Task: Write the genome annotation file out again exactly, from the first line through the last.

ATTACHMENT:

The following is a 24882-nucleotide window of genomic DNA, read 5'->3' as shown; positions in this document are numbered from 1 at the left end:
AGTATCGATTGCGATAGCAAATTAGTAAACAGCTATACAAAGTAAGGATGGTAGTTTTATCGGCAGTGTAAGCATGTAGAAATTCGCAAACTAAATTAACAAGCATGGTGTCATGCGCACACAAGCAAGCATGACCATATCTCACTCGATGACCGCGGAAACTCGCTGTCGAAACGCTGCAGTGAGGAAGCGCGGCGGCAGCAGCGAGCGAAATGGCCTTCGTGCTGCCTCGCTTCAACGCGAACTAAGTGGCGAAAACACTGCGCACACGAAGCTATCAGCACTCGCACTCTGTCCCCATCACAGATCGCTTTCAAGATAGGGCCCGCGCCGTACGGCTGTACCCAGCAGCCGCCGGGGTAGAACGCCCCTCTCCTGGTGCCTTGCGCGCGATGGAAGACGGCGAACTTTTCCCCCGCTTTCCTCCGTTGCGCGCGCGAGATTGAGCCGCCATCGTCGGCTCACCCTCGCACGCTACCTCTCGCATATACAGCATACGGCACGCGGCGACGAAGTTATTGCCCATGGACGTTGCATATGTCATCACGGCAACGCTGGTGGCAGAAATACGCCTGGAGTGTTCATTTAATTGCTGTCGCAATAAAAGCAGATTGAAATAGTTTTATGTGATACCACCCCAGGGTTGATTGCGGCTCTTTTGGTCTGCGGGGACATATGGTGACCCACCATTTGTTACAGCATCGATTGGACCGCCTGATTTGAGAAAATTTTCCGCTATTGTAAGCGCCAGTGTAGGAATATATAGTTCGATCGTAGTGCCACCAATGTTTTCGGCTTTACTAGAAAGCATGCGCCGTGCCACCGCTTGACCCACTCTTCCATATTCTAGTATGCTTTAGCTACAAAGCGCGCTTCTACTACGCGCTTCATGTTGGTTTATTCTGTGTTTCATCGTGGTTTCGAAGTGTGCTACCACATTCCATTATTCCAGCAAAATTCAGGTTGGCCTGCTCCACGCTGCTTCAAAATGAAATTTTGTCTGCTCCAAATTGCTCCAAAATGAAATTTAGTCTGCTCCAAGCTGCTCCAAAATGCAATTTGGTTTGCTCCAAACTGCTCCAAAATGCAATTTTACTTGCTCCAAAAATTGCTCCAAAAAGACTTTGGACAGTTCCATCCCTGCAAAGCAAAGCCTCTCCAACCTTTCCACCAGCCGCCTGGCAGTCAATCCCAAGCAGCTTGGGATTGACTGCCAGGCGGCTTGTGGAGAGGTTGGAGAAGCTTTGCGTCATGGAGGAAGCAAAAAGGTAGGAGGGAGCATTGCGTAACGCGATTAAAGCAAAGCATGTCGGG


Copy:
The following is a 24882-nucleotide window of genomic DNA, read 5'->3' as shown; positions in this document are numbered from 1 at the left end:
AGTATCGATTGCGATAGCAAATTAGTAAACAGCTATACAAAGTAAGGATGGTAGTTTTATCGGCAGTGTAAGCATGTAGAAATTCGCAAACTAAATTAACAAGCATGGTGTCATGCGCACACAAGCAAGCATGACCATATCTCACTCGATGACCGCGGAAACTCGCTGTCGAAACGCTGCAGTGAGGAAGCGCGGCGGCAGCAGCGAGCGAAATGGCCTTCGTGCTGCCTCGCTTCAACGCGAACTAAGTGGCGAAAACACTGCGCACACGAAGCTATCAGCACTCGCACTCTGTCCCCATCACAGATCGCTTTCAAGATAGGGCCCGCGCCGTACGGCTGTACCCAGCAGCCGCCGGGGTAGAACGCCCCTCTCCTGGTGCCTTGCGCGCGATGGAAGACGGCGAACTTTTCCCCCGCTTTCCTCCGTTGCGCGCGCGAGATTGAGCCGCCATCGTCGGCTCACCCTCGCACGCTACCTCTCGCATATACAGCATACGGCACGCGGCGACGAAGTTATTGCCCATGGACGTTGCATATGTCATCACGGCAACGCTGGTGGCAGAAATACGCCTGGAGTGTTCATTTAATTGCTGTCGCAATAAAAGCAGATTGAAATAGTTTTATGTGATACCACCCCAGGGTTGATTGCGGCTCTTTTGGTCTGCGGGGACATATGGTGACCCACCATTTGTTACAGCATCGATTGGACCGCCTGATTTGAGAAAATTTTCCGCTATTGTAAGCGCCAGTGTAGGAATATATAGTTCGATCGTAGTGCCACCAATGTTTTCGGCTTTACTAGAAAGCATGCGCCGTGCCACCGCTTGACCCACTCTTCCATATTCTAGTATGCTTTAGCTACAAAGCGCGCTTCTACTACGCGCTTCATGTTGGTTTATTCTGTGTTTCATCGTGGTTTCGAAGTGTGCTACCACATTCCATTATTCCAGCAAAATTCAGGTTGGCCTGCTCCACGCTGCTTCAAAATGAAATTTTGTCTGCTCCAAATTGCTCCAAAATGAAATTTAGTCTGCTCCAAGCTGCTCCAAAATGCAATTTGGTTTGCTCCAAACTGCTCCAAAATGCAATTTTACTTGCTCCAAAAATTGCTCCAAAAAGACTTTGGACAGTTCCATCCCTGCAAAGCAAAGCCTCTCCAACCTTTCCACCAGCCGCCTGGCAGTCAATCCCAAGCAGCTTGGGATTGACTGCCAGGCGGCTTGTGGAGAGGTTGGAGAAGCTTTGCGTCATGGAGGAAGCAAAAAGGTAGGAGGGAGCATTGCGTAACGCGATTAAAGCAAAGCATGTCGGG